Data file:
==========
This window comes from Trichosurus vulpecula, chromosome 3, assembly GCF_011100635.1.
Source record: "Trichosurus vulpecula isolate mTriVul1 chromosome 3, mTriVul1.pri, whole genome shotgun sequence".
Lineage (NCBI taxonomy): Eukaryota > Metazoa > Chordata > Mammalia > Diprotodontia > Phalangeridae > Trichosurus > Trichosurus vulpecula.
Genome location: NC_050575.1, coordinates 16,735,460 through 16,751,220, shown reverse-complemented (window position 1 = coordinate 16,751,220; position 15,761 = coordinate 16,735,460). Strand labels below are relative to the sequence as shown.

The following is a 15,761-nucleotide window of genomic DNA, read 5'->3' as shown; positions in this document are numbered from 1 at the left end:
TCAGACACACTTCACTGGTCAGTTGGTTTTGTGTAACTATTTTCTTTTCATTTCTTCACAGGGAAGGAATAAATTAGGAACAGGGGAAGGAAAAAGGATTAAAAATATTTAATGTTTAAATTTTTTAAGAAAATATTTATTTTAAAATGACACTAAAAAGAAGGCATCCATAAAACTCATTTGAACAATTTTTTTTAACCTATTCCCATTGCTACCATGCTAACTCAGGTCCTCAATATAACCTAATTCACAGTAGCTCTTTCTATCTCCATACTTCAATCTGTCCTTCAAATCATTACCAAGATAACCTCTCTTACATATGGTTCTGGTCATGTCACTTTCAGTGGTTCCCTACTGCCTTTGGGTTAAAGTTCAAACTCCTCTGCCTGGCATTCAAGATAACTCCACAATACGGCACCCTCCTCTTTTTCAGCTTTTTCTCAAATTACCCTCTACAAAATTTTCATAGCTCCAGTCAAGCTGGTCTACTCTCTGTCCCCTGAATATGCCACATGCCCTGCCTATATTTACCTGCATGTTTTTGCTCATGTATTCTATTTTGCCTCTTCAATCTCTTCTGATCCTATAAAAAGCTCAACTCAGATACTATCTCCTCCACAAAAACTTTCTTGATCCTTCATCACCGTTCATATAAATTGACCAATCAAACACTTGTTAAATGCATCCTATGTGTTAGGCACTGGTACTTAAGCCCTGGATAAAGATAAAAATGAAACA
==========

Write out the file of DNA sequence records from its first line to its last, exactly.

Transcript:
This window comes from Trichosurus vulpecula, chromosome 3, assembly GCF_011100635.1.
Source record: "Trichosurus vulpecula isolate mTriVul1 chromosome 3, mTriVul1.pri, whole genome shotgun sequence".
Lineage (NCBI taxonomy): Eukaryota > Metazoa > Chordata > Mammalia > Diprotodontia > Phalangeridae > Trichosurus > Trichosurus vulpecula.
Genome location: NC_050575.1, coordinates 16,735,460 through 16,751,220, shown reverse-complemented (window position 1 = coordinate 16,751,220; position 15,761 = coordinate 16,735,460). Strand labels below are relative to the sequence as shown.

The following is a 15,761-nucleotide window of genomic DNA, read 5'->3' as shown; positions in this document are numbered from 1 at the left end:
TCAGACACACTTCACTGGTCAGTTGGTTTTGTGTAACTATTTTCTTTTCATTTCTTCACAGGGAAGGAATAAATTAGGAACAGGGGAAGGAAAAAGGATTAAAAATATTTAATGTTTAAATTTTTTAAGAAAATATTTATTTTAAAATGACACTAAAAAGAAGGCATCCATAAAACTCATTTGAACAATTTTTTTTAACCTATTCCCATTGCTACCATGCTAACTCAGGTCCTCAATATAACCTAATTCACAGTAGCTCTTTCTATCTCCATACTTCAATCTGTCCTTCAAATCATTACCAAGATAACCTCTCTTACATATGGTTCTGGTCATGTCACTTTCAGTGGTTCCCTACTGCCTTTGGGTTAAAGTTCAAACTCCTCTGCCTGGCATTCAAGATAACTCCACAATACGGCACCCTCCTCTTTTTCAGCTTTTTCTCAAATTACCCTCTACAAAATTTTCATAGCTCCAGTCAAGCTGGTCTACTCTCTGTCCCCTGAATATGCCACATGCCCTGCCTATATTTACCTGCATGTTTTTGCTCATGTATTCTATTTTGCCTCTTCAATCTCTTCTGATCCTATAAAAAGCTCAACTCAGATACTATCTCCTCCACAAAAACTTTCTTGATCCTTCATCACCGTTCATATAAATTGACCAATCAAACACTTGTTAAATGCATCCTATGTGTTAGGCACTGGTACTTAAGCCCTGGATAAAGATAAAAATGAAACA